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Appendix VI.

Callendar has obtained some excellent diagrams from petrol
engines, of which two are given in Fig. 1005 as samples. In
addition to the diagram itself he photographed a spark on the
plate which occurred simultaneously with that in the cylinder.
The case B was when the spark was made just after compression,
and case A when (advanced' to such a position as to give fullest

fCTMOSPH   LfNE.          ,


value to the initial pressure. Before removing the plate the
atmospheric line must be drawn by suitably changing the tap of
the three-way cock on the engine cylinder. The manograph is
fixed upon a tripod when in use, and is placed as near as possible
to the motor, so as to shorten the pressure pipe and avoid abrupt
bends in the driving shaft.

Pp. 633 and 893. High-speed Engines.The Belliss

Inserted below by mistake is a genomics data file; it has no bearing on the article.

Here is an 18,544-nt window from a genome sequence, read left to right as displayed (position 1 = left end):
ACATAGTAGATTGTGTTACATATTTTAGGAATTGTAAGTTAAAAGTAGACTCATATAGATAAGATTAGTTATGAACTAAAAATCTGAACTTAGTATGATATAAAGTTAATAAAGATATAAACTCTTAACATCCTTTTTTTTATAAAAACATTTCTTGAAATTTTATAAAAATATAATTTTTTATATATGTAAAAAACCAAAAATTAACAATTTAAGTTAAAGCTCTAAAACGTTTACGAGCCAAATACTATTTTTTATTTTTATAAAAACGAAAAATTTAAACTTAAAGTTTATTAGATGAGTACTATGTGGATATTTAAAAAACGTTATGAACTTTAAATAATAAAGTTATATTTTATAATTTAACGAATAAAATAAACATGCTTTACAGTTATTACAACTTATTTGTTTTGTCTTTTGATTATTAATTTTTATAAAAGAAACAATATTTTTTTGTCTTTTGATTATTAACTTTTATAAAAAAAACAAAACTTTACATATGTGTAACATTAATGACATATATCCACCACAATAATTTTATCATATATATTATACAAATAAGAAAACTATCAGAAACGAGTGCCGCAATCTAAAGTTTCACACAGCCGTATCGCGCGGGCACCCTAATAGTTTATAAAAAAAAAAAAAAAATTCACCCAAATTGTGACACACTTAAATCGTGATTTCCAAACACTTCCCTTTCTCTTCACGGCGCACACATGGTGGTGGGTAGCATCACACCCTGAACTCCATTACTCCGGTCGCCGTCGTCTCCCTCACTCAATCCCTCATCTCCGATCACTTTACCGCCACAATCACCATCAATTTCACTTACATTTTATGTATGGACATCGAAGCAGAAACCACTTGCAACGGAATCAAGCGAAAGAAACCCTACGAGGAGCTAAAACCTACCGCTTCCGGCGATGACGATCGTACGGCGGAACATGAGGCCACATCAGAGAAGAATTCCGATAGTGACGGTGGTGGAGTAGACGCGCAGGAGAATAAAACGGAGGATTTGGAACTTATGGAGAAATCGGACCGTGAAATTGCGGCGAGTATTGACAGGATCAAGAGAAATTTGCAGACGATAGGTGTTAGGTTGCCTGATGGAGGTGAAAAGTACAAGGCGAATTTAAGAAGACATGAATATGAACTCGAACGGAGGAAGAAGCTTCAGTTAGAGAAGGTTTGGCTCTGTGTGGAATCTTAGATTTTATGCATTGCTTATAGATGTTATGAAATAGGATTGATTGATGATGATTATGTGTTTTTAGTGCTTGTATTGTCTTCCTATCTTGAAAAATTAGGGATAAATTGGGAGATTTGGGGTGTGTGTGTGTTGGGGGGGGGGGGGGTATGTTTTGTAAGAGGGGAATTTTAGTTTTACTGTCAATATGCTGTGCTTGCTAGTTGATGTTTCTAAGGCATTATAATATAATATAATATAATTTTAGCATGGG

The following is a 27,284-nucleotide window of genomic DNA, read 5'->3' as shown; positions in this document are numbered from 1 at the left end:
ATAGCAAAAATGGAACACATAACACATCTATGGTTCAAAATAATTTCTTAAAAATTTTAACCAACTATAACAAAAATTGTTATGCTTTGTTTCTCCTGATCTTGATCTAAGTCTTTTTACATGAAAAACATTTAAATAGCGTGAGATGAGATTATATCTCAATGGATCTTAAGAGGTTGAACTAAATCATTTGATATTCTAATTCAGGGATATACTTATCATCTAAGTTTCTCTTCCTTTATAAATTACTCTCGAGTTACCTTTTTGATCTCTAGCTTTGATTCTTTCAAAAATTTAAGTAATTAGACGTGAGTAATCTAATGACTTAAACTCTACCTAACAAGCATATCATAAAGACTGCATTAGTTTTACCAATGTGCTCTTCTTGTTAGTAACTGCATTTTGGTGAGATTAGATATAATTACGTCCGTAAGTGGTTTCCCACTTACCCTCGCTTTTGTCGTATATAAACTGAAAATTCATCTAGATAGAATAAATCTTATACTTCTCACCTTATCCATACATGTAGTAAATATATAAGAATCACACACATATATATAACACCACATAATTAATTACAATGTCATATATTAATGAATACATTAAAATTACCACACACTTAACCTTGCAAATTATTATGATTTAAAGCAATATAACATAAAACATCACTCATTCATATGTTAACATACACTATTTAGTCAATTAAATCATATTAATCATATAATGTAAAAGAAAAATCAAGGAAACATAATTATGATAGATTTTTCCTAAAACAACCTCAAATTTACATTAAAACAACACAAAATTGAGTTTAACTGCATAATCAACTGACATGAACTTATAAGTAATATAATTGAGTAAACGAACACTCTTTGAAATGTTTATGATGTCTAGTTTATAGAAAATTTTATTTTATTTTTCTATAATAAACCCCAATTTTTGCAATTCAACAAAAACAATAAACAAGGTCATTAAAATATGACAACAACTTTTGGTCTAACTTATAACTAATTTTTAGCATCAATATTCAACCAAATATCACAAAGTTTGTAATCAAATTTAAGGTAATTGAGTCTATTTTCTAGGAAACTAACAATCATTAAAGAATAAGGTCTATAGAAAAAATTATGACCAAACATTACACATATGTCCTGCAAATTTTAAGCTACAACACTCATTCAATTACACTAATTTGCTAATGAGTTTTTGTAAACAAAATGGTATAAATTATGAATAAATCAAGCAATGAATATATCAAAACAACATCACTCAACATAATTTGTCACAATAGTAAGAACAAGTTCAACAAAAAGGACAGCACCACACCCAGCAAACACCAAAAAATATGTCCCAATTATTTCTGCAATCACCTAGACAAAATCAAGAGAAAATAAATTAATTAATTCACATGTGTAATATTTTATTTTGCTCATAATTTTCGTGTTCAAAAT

engine, Fig. 1006, has been considerably and successfully used
for direct dynamo driving in light stations, and at one time
divided the honours of that class of work almost entirely with the
Willans engine, p. 893. The design of this engine is not in any
way new or striking, for it is simply of compound inverted side-
by-side typef as in marine practice, while the central distributing
piston valve is similar to that in the Westinghouse engine, G,
p. 632. Unlike the latter, the Belliss engine is double-acting,
and it is also of larger size. Its success has depended very much
on its careful build, but most particularly on the way in which
any possible 'knock' is resisted by oil under pressure. The.
shock due to the reversal of < reciprocating parts was formerly!
softened by the compression oi/ cushioning of steam at the end